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The Hope and Promise of the Empathy Machine

Lacking the indwelling of the Holy Spirit, modern society is looking for new, innovative ways to help make people more empathetic. Facebook’s Mark Zuckerberg, whose company sells the Oculus VR headset, said of virtual reality (VR): “One of the most powerful features of VR is empathy. By cultivating empathy, VR can raise awareness and help us see what’s happening in different parts of the world.”

The hope and promise of VR is that one day everyone will call it an “empathy machine”:

By creating an immersive and interactive virtual environment, a VR headset can quite literally put you in someone else’s shoes. Text, image, or video offers only partial views of a person’s life. With VR, you can get inside their head. And this high-fidelity simulation, the argument goes, will make us better people by heightening our sensitivity to the suffering of others. It will make us “more compassionate,” “more connected,” and ultimately “more human,” in the words of the VR artist Chris Milk. ... By lending you the eyes and ears of someone suffering, tech helps you to develop a greater sense of responsibility for them. You feel compelled to act. This is connectivity not merely as a technical concept, but a moral one.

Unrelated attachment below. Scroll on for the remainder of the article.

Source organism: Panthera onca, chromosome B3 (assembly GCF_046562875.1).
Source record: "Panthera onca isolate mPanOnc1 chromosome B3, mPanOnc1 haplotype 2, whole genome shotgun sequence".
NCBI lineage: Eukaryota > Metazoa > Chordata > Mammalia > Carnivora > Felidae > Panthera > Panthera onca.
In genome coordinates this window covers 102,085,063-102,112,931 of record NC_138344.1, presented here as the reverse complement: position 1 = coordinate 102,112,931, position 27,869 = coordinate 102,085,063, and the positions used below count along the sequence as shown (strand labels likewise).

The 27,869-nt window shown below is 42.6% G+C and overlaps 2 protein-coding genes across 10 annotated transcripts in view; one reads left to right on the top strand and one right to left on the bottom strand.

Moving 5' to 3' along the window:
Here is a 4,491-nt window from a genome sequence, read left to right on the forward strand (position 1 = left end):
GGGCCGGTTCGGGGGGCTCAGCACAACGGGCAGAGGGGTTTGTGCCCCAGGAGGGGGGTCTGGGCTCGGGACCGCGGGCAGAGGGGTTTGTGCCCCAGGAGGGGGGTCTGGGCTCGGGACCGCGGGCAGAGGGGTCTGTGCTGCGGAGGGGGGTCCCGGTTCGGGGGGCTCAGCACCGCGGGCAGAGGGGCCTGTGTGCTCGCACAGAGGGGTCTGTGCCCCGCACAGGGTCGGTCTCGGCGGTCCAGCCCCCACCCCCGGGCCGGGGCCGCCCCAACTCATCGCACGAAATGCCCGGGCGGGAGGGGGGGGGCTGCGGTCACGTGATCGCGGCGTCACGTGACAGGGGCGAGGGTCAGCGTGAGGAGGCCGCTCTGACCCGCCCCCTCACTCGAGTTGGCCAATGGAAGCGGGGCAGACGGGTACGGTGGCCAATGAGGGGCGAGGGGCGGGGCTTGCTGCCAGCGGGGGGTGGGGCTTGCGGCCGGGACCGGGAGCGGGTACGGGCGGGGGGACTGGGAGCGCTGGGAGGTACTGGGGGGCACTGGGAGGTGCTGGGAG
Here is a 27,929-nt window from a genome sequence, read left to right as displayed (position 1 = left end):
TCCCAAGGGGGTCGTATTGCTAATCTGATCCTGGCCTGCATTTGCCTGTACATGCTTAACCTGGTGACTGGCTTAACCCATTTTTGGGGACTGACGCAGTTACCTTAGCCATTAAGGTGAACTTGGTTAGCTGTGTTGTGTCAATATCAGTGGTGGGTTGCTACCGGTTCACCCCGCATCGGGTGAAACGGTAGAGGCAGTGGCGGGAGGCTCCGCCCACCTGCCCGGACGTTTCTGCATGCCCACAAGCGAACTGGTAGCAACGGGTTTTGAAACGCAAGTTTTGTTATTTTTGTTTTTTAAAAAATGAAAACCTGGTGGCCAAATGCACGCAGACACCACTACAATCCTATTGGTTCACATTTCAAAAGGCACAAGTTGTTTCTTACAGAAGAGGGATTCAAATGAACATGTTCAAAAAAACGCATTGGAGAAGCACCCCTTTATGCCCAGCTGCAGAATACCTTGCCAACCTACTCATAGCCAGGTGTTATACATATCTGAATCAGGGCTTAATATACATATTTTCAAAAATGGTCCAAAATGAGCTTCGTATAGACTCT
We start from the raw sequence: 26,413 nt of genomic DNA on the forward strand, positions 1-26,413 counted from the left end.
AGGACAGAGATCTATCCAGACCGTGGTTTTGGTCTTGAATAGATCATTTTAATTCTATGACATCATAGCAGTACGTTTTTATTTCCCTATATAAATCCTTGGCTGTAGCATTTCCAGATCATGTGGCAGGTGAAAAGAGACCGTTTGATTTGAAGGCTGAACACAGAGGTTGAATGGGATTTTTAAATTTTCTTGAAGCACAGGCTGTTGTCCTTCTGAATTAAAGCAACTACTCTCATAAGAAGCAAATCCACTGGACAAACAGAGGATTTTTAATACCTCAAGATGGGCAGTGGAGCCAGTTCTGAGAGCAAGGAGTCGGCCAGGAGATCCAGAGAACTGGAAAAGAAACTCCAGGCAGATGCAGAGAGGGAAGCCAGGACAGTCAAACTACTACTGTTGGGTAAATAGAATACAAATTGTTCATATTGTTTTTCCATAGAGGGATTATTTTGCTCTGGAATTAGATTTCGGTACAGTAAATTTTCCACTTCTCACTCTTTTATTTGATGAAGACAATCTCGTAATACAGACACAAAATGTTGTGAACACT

This expectation is partially explored in the movie Ready Player Two, released in November, 2020. More advanced VR--actually placed inside the brains of most of the world’s population--has rid the world of crime, disease, addiction, and all forms of prejudice. As one of the film’s characters says: “For the first time in human history, we have technology that gives us the ability to live in someone else’s skin for a little while.”

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